Sources of information

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Sources of information are generally categorised as primary, secondary or tertiary depending on their originality and their proximity to the source or origin. For example, scientific information moves through a dissemination cycle. Initially, findings might be communicated informally by email, then presented at meetings before being formally published as a primary source. Once published, they will then be indexed in a bibliographic database, and repackaged and commented upon by others in secondary sources. The designations of primary, secondary and tertiary differ between disciplines or subjects, particularly between what can generally be defined as the sciences and the humanities. Primary sources for critic studying the literature of the Second World War are different from those for a research scientist investigating a new drug for arthritis. The critic's primary sources are the poems, stories, and films of the era. The research scientist's primary sources are the results of laboratory tests and the medical records of patients treated with the drug. You should always check with your lecturer or tutor if in doubt.

Primary Sources:

Some definitions of primary sources:

  • Primary sources are original materials on which other research is based.
  • They are usually the first formal appearance of results in the print or electronic literature (for example, the first publication of the results of scientific investigations is a primary source.).
  • They present information in its original form, neither interpreted nor condensed nor evaluated by other writers.
  • They are from the time period (for example, something written close to when what it is recording happened is likely to be a primary source.).
  • Primary sources present original thinking, report on discoveries, or share new information.

Some examples of primary sources:

  • Scientific journal articles reporting experimental research results.
  • Proceedings of Meetings, Conferences and Symposia.
  • Technical reports.
  • Dissertations or theses (may also be secondary).
  • Patents.
  • Sets of data, such as census statistics.
  • Works of literature (such as poems and fiction).
  • Diaries.
  • Autobiographies.
  • Interviews, surveys and fieldwork.
  • Letters and correspondence.
  • Speeches.
  • Newspaper articles (may also be secondary).
  • Government documents.
  • Photographs and works of art.
  • Original documents (such as birth certificate or trial transcripts).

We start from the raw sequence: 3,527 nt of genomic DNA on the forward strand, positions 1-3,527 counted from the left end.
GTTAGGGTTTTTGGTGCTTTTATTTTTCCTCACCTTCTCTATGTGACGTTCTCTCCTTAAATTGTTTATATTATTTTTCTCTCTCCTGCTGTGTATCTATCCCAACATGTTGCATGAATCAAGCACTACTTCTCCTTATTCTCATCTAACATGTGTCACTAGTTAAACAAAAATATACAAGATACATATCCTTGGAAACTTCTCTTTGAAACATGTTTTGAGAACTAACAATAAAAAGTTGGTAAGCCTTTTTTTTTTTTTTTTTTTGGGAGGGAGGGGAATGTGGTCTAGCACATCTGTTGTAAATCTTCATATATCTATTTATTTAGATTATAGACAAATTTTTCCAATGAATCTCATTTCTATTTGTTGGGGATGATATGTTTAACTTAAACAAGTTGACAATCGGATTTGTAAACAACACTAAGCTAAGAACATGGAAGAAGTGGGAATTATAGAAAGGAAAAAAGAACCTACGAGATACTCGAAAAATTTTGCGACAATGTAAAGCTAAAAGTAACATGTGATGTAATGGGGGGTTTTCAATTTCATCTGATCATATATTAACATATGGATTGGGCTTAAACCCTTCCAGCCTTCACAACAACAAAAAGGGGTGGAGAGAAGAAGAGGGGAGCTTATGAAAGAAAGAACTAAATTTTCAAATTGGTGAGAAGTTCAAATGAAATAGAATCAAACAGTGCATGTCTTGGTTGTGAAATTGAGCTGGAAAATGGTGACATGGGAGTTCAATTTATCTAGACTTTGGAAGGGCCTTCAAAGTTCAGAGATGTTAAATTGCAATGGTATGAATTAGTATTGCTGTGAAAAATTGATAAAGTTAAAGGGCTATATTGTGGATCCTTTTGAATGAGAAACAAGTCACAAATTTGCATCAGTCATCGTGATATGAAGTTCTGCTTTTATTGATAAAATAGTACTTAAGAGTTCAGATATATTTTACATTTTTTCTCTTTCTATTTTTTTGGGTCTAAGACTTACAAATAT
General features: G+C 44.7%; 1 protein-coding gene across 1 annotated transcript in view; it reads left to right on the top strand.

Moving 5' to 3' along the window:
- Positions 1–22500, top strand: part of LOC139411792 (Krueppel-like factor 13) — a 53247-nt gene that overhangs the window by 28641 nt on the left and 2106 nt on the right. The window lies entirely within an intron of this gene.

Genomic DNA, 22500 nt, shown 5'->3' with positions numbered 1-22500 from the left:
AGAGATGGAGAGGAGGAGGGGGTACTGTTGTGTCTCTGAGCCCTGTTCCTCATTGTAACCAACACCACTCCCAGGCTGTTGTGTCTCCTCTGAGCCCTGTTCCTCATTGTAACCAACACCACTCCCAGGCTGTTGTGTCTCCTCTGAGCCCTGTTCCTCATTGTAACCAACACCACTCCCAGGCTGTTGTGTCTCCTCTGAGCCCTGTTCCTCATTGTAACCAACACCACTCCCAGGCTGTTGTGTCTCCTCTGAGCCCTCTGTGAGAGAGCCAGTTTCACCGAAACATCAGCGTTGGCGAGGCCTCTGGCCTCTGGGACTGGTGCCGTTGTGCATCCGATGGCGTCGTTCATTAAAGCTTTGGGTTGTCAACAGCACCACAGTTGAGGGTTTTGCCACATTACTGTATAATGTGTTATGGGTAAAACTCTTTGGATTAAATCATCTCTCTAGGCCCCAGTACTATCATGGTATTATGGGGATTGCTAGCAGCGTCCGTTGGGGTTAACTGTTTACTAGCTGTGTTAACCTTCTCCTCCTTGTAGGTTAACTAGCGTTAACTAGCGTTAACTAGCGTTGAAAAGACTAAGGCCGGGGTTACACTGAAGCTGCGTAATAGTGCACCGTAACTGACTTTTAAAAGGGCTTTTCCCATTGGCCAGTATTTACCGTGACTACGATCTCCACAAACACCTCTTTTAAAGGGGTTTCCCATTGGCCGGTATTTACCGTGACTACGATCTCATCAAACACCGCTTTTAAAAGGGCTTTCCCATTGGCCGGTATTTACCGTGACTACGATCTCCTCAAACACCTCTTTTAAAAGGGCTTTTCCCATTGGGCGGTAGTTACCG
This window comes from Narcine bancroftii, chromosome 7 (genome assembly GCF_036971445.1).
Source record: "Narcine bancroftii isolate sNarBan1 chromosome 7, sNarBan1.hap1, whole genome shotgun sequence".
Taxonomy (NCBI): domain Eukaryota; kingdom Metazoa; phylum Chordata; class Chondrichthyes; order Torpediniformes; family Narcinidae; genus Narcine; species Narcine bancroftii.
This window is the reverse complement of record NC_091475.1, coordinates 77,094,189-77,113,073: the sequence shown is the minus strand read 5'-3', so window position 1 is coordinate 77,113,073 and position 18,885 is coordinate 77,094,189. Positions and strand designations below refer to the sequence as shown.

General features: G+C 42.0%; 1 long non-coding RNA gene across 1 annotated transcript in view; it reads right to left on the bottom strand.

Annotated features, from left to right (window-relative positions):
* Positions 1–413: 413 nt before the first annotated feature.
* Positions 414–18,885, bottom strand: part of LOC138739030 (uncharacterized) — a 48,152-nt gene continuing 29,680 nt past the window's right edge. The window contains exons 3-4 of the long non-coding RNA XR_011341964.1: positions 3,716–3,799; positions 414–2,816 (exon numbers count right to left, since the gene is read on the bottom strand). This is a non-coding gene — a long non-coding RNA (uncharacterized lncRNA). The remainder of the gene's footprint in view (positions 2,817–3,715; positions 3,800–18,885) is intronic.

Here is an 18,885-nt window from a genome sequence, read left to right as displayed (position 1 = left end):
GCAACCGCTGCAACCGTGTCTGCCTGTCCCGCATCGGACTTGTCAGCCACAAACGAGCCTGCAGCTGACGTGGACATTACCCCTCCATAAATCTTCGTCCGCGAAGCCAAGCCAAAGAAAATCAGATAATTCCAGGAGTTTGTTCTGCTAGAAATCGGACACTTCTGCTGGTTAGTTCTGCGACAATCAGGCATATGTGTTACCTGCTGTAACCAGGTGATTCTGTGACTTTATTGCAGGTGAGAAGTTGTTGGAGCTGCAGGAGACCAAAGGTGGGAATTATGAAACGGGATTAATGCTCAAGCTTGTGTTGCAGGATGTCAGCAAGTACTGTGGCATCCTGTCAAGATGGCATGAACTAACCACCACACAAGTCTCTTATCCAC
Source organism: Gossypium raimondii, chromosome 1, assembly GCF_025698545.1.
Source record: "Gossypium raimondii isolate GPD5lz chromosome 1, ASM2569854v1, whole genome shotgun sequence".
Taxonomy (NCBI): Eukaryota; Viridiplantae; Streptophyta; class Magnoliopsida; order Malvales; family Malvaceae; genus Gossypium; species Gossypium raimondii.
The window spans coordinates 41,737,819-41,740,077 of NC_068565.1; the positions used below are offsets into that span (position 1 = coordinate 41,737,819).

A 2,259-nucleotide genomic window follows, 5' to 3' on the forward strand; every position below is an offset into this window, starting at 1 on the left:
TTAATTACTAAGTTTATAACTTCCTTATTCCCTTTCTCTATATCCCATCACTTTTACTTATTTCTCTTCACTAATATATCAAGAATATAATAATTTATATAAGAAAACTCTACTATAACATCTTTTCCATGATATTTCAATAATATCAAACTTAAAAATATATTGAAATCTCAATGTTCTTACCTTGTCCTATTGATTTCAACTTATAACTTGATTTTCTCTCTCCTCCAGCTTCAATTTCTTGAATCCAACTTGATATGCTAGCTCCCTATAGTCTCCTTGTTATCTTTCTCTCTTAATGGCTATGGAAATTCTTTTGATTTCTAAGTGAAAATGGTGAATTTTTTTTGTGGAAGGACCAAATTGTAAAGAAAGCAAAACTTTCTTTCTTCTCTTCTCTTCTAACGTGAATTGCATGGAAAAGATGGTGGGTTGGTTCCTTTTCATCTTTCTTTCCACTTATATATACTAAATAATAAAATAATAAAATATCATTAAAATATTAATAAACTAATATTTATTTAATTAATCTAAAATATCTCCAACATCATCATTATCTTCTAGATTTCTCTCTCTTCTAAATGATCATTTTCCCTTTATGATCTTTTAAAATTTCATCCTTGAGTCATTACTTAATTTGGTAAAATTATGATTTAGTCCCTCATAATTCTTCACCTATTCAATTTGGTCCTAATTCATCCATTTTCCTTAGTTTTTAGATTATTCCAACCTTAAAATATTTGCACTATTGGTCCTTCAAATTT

• Internet communications on email, listservs, and newsgroups.

Secondary Sources:

Secondary sources are less easily defined than primary sources. What some define as a secondary source, others define as a tertiary source. Nor is it always easy to distinguish primary from secondary sources. A newspaper article is a primary source if it reports events, but a secondary source if it analyses and comments on those events. In science, secondary sources are those which simplify the process of finding and evaluating the primary literature. They tend to be works which repackage, reorganize, reinterpret, summarise, index or otherwise "add value" to the new information reported in the primary literature. More generally, secondary sources.

Some Definitions of Secondary Sources:

  • Describe, interpret, analyze and evaluate the primary sources.
  • Comment on and discuss the evidence provided by primary sources.
  • Are works which are one or more steps removed from the event or information they refer to, being written after the fact with the benefit of hindsight.

Some examples of secondary sources:

  • Bibliographies (may also be tertiary).
  • Biographical works.
  • Commentaries.
  • Dictionaries and encyclopedias (may also be tertiary).
  • Dissertations or theses (more usually primary).
  • Handbooks and data compilations (may also be tertiary).
  • History.
  • Indexing and abstracting tools used to locate primary & secondary sources (may also be tertiary).
  • Journal articles, particularly in disciplines other than science (may also be primary).
  • Monographs (other than fiction and autobiography).
  • Newspaper and popular magazine articles (may also be primary).
  • Review articles and literature reviews.
  • Textbooks (may also be tertiary).
  • Treatises.
  • Works of criticism and interpretation.

Tertiary Sources:

This is the most problematic category of all. Fortunately, you will rarely be expected to differentiate between secondary and tertiary sources.

Some Definitions of Tertiary Sources:

  • Works which list primary and secondary resources in a specific subject area.
  • Works which index, organize and compile citations to, and show you how to use, secondary (and sometimes primary) sources.
  • Materials in which the information from secondary sources has been "digested" - reformatted and condensed, to put it into a convenient, easy-to-read form.
  • Sources which are once removed in time from secondary sources.

Some examples of tertiary sources:

  • Almanacs and fact books.
  • Bibliographies (may also be secondary).
  • Chronologies.
  • Dictionaries and encyclopedias (may also be secondary).
  • Directories.
  • Guidebooks, manuals etc.
  • Handbooks and data compilations (may also be secondary).
  • Indexing and abstracting tools used to locate primary & secondary sources (may also be secondary).
  • Textbooks (may also be secondary).



See also the following guide on critically analysing sources from Cornell University: